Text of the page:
She organized pottery workshops for children living in the countryside as well as other workshops in Upper Egypt. These different experiences prompted her to create a pottery school in Fayoum’s Tunis village, which has over the years significantly contributed to the development of the community.

“Some of the school’s students have opened independent pottery workshops that attract a large number of visitors and bring in income,” says Ms. Porret. “The fame of Tunis village has triggered many initiatives and led to the opening of hotels, guest houses, etc.”

Ms. Porret said that the pottery school has allowed girls to have personal income thanks to their creations. She added, however, that some girls abandon what they learn in the school as soon as they are married. She hopes that more women would maintain their passion for the craft, as a way of developing their talent and boosting their income for their families.

Ms. Porret’s inspiration lives on in Fayoum’s Tunis village which has become famous for its pottery tradition.

Ms. Porret today is in her seventies. She still lives in Fayoum with her husband. She still teaches pottery and supervises the school herself.

Source: The Embassy of Switzerland in Egypt 

Suzan Taha Hussein (nee Suzanne Bresseau (1895–1989)
Wife of Author Taha Hussein

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Suzanne Brisseau’s  studies to become a teacher were interrupted by the bombing of Paris in the First World War. The young French Catholic lady found work in Montpellier, where her family took refuge, reading for a blind graduate student.

Taha Hussein, the blind Muslim student from Egypt, was quite a phenomenon. Within five years, he received a bachelor degree and a higher diploma (on Tacitus), passed the highly competitive aggregation examination for university teachers and obtained a doctorate for his work on the fourteenth-century Arab historian Ibn Khaldun. He had mastered Greek and Latin.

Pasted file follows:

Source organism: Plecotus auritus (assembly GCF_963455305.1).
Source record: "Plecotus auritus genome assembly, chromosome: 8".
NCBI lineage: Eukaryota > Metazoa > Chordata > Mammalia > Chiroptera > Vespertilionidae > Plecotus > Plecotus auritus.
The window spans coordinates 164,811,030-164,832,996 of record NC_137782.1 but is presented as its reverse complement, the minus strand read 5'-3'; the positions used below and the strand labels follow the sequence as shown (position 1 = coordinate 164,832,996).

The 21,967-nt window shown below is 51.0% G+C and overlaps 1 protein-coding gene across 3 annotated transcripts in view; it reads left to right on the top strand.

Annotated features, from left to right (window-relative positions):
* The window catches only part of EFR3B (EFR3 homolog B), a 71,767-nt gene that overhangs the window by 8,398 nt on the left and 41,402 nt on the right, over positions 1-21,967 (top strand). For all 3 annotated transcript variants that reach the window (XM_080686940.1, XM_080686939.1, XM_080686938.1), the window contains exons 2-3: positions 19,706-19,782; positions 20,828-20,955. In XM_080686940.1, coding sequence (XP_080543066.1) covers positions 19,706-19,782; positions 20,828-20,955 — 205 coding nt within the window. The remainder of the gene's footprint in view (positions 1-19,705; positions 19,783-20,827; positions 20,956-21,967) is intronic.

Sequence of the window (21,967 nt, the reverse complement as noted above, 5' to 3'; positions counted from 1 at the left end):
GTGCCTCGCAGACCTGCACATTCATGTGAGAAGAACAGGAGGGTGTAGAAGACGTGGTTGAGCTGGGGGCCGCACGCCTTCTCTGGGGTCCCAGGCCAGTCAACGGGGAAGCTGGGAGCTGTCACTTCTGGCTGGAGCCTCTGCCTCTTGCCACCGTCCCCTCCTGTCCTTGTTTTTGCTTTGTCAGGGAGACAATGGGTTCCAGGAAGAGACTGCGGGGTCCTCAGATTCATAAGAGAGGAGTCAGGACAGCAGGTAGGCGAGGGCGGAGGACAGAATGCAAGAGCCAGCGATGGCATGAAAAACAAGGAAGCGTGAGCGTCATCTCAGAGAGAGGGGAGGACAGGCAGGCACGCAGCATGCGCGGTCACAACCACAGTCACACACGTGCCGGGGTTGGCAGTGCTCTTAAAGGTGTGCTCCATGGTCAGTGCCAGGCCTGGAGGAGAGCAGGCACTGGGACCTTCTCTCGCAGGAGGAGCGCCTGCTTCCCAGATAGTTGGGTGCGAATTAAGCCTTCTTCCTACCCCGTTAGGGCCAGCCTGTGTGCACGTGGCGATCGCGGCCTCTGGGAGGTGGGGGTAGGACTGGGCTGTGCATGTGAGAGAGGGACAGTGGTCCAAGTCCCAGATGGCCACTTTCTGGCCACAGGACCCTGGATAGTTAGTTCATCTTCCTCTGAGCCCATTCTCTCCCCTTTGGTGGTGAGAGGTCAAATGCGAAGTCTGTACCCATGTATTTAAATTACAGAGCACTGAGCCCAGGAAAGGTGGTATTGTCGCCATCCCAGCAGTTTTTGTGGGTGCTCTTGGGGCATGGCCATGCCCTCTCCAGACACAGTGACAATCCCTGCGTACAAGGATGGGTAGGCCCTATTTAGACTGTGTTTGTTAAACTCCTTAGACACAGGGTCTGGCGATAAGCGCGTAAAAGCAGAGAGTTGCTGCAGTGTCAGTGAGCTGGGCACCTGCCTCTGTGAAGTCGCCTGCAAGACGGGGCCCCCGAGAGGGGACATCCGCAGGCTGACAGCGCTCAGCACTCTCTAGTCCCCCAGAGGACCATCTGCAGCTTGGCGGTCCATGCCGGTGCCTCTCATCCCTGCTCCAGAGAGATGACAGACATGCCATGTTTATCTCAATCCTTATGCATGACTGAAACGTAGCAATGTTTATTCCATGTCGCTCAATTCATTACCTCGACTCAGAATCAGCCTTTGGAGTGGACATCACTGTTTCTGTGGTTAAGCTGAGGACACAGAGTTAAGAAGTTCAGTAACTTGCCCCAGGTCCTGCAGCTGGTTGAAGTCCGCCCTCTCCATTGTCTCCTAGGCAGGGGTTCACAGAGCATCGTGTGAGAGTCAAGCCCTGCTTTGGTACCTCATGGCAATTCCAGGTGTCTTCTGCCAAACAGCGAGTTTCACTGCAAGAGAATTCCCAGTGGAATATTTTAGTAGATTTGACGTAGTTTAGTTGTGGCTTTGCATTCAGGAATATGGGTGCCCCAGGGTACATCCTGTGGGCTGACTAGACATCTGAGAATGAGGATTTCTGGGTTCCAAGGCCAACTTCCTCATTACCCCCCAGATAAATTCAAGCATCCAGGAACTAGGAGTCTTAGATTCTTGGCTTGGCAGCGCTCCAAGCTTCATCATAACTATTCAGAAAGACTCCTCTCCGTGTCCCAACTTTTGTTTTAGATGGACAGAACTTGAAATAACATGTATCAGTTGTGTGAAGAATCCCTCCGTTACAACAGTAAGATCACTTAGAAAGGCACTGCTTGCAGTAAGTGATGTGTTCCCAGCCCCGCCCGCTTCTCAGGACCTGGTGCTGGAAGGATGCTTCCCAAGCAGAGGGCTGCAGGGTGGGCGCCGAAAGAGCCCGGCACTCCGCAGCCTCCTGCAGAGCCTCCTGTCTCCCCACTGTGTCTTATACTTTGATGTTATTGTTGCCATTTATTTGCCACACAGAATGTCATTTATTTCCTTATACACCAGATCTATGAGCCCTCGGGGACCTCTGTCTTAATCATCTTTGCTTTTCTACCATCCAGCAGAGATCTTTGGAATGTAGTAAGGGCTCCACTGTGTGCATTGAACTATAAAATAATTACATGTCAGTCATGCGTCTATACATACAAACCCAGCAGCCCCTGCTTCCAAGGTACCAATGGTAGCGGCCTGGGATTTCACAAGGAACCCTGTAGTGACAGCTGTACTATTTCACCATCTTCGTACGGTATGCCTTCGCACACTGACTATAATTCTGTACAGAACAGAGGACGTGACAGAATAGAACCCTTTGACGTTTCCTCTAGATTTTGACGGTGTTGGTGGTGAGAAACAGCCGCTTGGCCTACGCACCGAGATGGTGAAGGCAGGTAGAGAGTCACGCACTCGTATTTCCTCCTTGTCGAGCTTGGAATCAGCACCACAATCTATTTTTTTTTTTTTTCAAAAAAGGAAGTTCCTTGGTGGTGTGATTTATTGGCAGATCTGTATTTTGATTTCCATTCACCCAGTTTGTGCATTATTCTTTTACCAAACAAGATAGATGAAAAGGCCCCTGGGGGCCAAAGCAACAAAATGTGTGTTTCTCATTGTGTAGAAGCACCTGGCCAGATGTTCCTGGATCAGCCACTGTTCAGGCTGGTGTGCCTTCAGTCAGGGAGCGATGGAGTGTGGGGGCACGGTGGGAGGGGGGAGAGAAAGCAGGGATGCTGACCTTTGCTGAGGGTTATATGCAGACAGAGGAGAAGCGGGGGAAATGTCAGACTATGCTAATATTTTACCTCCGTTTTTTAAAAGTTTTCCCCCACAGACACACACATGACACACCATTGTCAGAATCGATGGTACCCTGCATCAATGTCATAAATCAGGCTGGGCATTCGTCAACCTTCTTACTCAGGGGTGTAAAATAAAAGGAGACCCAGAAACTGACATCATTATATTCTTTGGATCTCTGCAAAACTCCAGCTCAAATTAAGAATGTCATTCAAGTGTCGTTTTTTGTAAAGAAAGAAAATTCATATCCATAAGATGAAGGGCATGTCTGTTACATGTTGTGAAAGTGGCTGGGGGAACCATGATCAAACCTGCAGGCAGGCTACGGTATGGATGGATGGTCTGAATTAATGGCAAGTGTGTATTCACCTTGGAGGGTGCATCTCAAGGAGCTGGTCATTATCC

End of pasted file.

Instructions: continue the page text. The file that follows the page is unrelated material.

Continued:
Taha, who called Suzanne his “sweet voice,” had an uncanny intuition on their first meeting that she would be the woman of his life, and indeed, some time afterwards, they both thought of marriage. It was not easy to convince her family who directly opposed to this marriage.  “What! A poor foreigner, a Muslim, and a blind one to boot! You’ve got to be crazy!” they told her. But after her priest-uncle interviewed Taha, said he was a genius and gave his support to their plans, they were able to marry with the blessing of her family.

Suzanne was to be not only his wife, and the mother of their two children, she was also his life-long mentor and dearest friend, bringing him happiness and the contacts which his blindness deprived him of.  She died in Egypt in 1989 at the age of 94.

Source: Dictionary of African Christian Biography

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2 comments

  1. My friend Tawfik W Dajani from Cairo posted your article on facebook. This is, where I found it. We are an Austrian, German writing Online Magazine. In the past, we reported about people and their life’s, who became expats. I would love to translate this article and publish this. Of course, we would link to the original. Can you contact me? Best regards, Marion Chief editor LSLB-Magazin

    Like